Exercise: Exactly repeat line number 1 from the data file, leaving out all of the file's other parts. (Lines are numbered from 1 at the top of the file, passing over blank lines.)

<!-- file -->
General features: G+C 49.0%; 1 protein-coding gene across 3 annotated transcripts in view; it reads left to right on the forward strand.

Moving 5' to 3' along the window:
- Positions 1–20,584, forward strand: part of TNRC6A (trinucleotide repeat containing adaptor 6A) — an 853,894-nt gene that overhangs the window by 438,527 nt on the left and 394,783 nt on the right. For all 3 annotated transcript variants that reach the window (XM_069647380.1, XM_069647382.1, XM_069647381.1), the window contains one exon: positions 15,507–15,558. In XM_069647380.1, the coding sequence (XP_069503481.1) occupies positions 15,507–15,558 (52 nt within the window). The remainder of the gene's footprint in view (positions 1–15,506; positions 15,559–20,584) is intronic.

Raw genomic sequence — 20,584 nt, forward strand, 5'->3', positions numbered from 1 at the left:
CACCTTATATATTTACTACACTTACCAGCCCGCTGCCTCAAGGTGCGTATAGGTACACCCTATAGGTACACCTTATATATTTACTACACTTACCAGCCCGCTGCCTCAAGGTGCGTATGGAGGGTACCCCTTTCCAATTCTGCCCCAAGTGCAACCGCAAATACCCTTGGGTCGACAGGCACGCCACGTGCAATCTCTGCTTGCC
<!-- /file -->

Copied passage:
General features: G+C 49.0%; 1 protein-coding gene across 3 annotated transcripts in view; it reads left to right on the forward strand.